Academic journal article Journal of Ethnic American Literature

Harper and Trane: Modal Enactments of A Love Supreme

Academic journal article Journal of Ethnic American Literature

Harper and Trane: Modal Enactments of A Love Supreme

Article excerpt

There is never any end.... There are always new

sounds to imagine, new feelings to get

at. And always, there is the need to keep

purifying these feelings and sounds so that

we can really see what we've discovered.... So

that we can see more clearly what we are....

But to do that at each stage, we have to

keep on cleaning the mirror.

-John Coltrane

It would be inappropriate for me to begin any serious disquisition on Michael Harper without reminding us of a story, for Michael is our poet-second only to his model and mentor, Sterling Brown- most apt to fire imagination in the smithy of narrational insight. Any given word, poem, event, encounter, memory is for Michael Harper itself a tale of narrative's pleasures and perils, and becomes yet again an opportune and demanding call for us to confront the unruly process of storytelling through which we assert and test our individual and shared self-images. Inevitably, then, there are an infinite number of "Michael Harper stories," since each yam must itself be partly an account of Michael's own wondrous capacity to find parabolic meaning in any given landscape or expression, to exhume and critically perform the shifting play of voices intrinsic to any crossing of place and person, any nexus of history and desire.

Since, then, even an anthology of Michael Harper tales cannot fully image the range and texture of their inexhaustible energies, let me begin by recalling one that is at least rife with the diversity and density of narrative figure that bespeaks the kaleidoscopic complexity of Harper's vision. One of Harper's many tales of traveling finds him visiting Sweden where he locates Gunnar Myrdal, whom he finds most anxious to speak of a figure that bonds them by a sinuous, nearly invisible thread of cultural history: "There would have been no An American Dilemma without Sterling Brown," Myrdal tells Harper in a tone betraying a heady mixture of homage, affection, and expiation. "He took me to Harlem and taught me everything about the Negro's culture." At which point, Harper tells us, "I gave him a copy of Sterling Brown's Collected Poems [recently compiled and edited by Harper], and smiled."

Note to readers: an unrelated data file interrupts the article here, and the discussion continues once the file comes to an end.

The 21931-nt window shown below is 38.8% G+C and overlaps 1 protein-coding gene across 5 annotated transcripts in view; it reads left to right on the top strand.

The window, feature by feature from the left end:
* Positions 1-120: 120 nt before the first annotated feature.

What is impossible for us here, of course, is to give the story what it overtly demands: a variety of inflection, an accented roughness, a resistance carried in the slurring of diphthongs and refusal of grammatical proprieties, its sly habitation of grammars that are left cleverly disturbed but ready for future (mis)use, its interruptive charge (directed at its own performance as much as against the smoothness of official narration), all delivered with the teller's Ali-like box-and-weave, a certain cock of the beret glimpsed in the half-beat of a deftly practiced pause. Those performative flavorings are integral to the tale's thematic textures, which layer experiences of quest, expressive transaction, and deceptive struggle for cultural authority on the racially uncertain terrain of modernity. Converting Myrdal into a medium of exchange through which the young black poet renews his bond with a publicly effaced yet conspicuously unforgotten ancestor, Harper's tale serves to revivify our awareness of how the story of modernity is truly an unfinished chronicle of subtly competing voices, an imperfect palimpsest of mastery and mimicry, a continuing history of expropriation and reappropriation.

Yet the richness of Harper's expressive vision encompasses the awareness that such exchanges of authorized and subversively effective knowledge occur also within the vernacular domain, and not just between it and the sphere of some putative master('s) narrative. And so- again in faint mimesis of Michael Harper's own performative habits- one more yam before we move on to this essay's central topic; as with Harper, the digression will prove, I trust, the shortest way to the point. Here is Harper on the slippery side of his childhood education:

My parents weren't rich, but they had a good record collection, and they prohibited me from playing any of their 78's, which was a guarantee that I'd investigate in my own time. …

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